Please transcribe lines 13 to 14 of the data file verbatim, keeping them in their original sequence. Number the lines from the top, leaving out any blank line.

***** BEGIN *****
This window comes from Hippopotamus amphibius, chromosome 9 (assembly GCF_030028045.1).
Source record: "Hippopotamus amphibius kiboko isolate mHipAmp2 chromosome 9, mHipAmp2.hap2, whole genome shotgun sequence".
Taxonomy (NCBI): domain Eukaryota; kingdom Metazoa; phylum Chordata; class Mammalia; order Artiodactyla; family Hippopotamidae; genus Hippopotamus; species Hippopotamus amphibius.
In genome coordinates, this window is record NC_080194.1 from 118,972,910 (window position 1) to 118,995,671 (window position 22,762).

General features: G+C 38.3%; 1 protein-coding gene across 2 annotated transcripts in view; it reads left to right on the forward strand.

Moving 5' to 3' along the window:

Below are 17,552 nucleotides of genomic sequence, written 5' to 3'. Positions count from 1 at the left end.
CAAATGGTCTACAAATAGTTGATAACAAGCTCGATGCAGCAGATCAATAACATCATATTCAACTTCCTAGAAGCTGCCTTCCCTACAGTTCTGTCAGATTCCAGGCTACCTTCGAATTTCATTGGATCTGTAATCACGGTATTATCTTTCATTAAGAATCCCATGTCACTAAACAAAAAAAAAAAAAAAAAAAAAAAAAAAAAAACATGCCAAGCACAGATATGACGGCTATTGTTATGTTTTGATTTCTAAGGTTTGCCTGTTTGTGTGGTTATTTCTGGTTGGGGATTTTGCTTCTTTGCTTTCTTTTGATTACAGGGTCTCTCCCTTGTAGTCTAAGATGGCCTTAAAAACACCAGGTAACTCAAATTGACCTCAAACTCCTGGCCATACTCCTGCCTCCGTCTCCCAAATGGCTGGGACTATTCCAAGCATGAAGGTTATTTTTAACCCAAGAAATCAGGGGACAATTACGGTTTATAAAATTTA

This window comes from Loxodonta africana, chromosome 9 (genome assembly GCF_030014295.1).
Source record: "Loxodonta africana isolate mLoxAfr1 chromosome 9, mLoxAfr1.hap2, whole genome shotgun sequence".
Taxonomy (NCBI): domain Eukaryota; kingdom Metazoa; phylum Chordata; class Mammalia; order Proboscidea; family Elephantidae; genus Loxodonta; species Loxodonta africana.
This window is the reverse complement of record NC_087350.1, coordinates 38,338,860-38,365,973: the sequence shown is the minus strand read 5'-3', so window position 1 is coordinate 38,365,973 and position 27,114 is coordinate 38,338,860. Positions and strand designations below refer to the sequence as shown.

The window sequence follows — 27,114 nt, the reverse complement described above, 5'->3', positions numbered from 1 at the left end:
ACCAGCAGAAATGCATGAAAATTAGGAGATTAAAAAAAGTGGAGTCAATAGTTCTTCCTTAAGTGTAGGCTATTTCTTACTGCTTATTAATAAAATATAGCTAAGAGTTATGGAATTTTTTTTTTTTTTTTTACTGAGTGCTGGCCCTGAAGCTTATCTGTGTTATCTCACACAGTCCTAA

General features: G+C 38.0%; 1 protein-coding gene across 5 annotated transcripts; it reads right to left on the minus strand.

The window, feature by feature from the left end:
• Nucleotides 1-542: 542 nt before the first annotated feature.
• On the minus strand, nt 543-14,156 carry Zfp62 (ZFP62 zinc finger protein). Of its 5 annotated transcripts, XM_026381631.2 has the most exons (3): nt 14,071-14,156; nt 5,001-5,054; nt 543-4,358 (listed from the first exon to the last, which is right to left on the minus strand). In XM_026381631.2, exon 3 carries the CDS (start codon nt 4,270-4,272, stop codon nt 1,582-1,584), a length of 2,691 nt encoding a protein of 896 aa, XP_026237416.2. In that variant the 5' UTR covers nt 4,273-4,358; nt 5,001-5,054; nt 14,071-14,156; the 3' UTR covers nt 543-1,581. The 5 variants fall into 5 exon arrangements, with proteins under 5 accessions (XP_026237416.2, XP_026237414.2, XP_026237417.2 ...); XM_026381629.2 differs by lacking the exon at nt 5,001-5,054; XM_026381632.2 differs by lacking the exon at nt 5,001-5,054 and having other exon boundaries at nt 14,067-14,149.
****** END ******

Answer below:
The window sequence follows — 27,114 nt, the reverse complement described above, 5'->3', positions numbered from 1 at the left end:
ACCAGCAGAAATGCATGAAAATTAGGAGATTAAAAAAAGTGGAGTCAATAGTTCTTCCTTAAGTGTAGGCTATTTCTTACTGCTTATTAATAAAATATAGCTAAGAGTTATGGAATTTTTTTTTTTTTTTTTACTGAGTGCTGGCCCTGAAGCTTATCTGTGTTATCTCACACAGTCCTAA